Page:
After his seventh victory in eight starts, Denver Broncos QB Tim Tebow has been labeled “God’s QB” and “God’s begotten son” by media outlets, which is causing some to question how much God really cares about football.
“If you believe then unbelievable things can sometimes be possible,” Tebow said after overcoming a deficit to defeat the Chicago Bears in the last two minutes of the game on Sunday.
Although fans have watched Tebow make seven second-half comebacks, most in the fourth quarter or overtime, many were shocked to see Bears’ RB Marion Barber bring the ball out of bounds and fumble to help clinch the Broncos’ win.
Although Tebow took to his Facebook page to thank his teammates and praise the lord, others are giving him most of the credit.
Tebow’s pastor Wayne Hanson, who leads Summit Church in Colorado, told TMZ that a divine force was behind Tebow’s winning streak.
“Luck isn’t winning 6 games in a row,” Hanson wrote. “It’s favor. God’s favor.”
Football fans took to Twitter to express their feelings concerning Tebow’s big win.
“If Tim Tebow takes the Broncos to the Super Bowl, I might have to convert to Christianity," one person said.
Another asked non-believers to explain the phenomenon that is Tim Tebow.
"For those who do not believe in God,” the person wrote. “Explain Tim Tebow."
Charlamagne, a New York City radio personality on Power 105’s “The Breakfast Club” radio show, reprimanded non-believers of Tebow after the QB pulled off another late game win.
"Everybody is wondering how is Tim Tebow doing this how is he winning these games, well it's simple," Charlamagne said. "There is absolutely no defense against prayer. Tim Tebow is the best prayer in the NFL."
However, Dan Britton, Executive Vice President of Ministry at the Fellowship of Christian Athletes, explained the Tim Tebow phenomenon to The Christian Post.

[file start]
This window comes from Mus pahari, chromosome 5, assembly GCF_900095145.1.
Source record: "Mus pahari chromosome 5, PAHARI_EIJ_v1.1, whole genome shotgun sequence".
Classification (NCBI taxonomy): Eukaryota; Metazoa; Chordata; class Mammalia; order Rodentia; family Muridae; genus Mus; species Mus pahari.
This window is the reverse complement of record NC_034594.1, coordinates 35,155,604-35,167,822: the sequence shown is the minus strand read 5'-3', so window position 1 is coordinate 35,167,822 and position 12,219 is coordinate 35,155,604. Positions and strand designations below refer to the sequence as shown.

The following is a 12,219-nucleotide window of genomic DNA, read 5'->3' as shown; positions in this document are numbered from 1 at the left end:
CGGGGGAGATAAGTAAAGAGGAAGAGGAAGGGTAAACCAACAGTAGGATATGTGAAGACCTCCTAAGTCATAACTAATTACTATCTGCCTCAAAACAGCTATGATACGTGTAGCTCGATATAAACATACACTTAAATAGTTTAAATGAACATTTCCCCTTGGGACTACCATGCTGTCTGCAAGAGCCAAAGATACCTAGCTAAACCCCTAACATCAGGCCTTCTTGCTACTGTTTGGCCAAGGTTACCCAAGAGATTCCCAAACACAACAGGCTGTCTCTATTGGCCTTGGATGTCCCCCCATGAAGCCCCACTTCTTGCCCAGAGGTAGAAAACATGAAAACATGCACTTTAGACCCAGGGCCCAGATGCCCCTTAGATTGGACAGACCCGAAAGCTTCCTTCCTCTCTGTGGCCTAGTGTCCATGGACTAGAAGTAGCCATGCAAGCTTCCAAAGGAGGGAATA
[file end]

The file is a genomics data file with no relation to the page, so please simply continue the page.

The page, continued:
“It just seems that the Tim Tebow response is to the extreme,” Britton said. “The bottom line is we have a young Godly leader able to motivate his players because of who he is in Christ.”
Britton also spoke about Tebow praying on the football field, which some people may find excessive.
“Worship and church is not just about a brick building,” he said. “Therefore the playing field can be a sanctuary where athletes get to glorify god and use the gifts God has given them to perform, pray and compete just like they’re in church.”
The Broncos’ QB is not the first or only athlete who has decided to pray on a football field.
After a football game between North Dakota State University and Youngstown State, opposing players joined together in the middle of the field to pray.
"We're not playing for ourselves anymore we're playing to glorify God," NDSU Linebacker Preston Evans told the NDSU student newspaper. "It's something we want to incorporate, giving thanks to God as much as we possibly can.”
Yet, Chad Gibbs, author of God & Football: Faith and Fanaticism in the SEC recognizes that as a fan of football, it is easy to question its number on the list of God's priorities.
"I know many people who say God doesn’t care about sports, he has more important things going on. My view of God is a little bigger than that," Gibbs said. "I think God can hear prayers about Sudan and Mark Ingram’s knee at the same time. But I think it’s obvious some things are more important than others, and on the list of things that should grieve our spirit, missed field goals are pretty far down the list."
Although the actual sport may not place high on God’s priority list, Britton still maintained that the sport is important for Christian players, especially those who praise God on and off the field.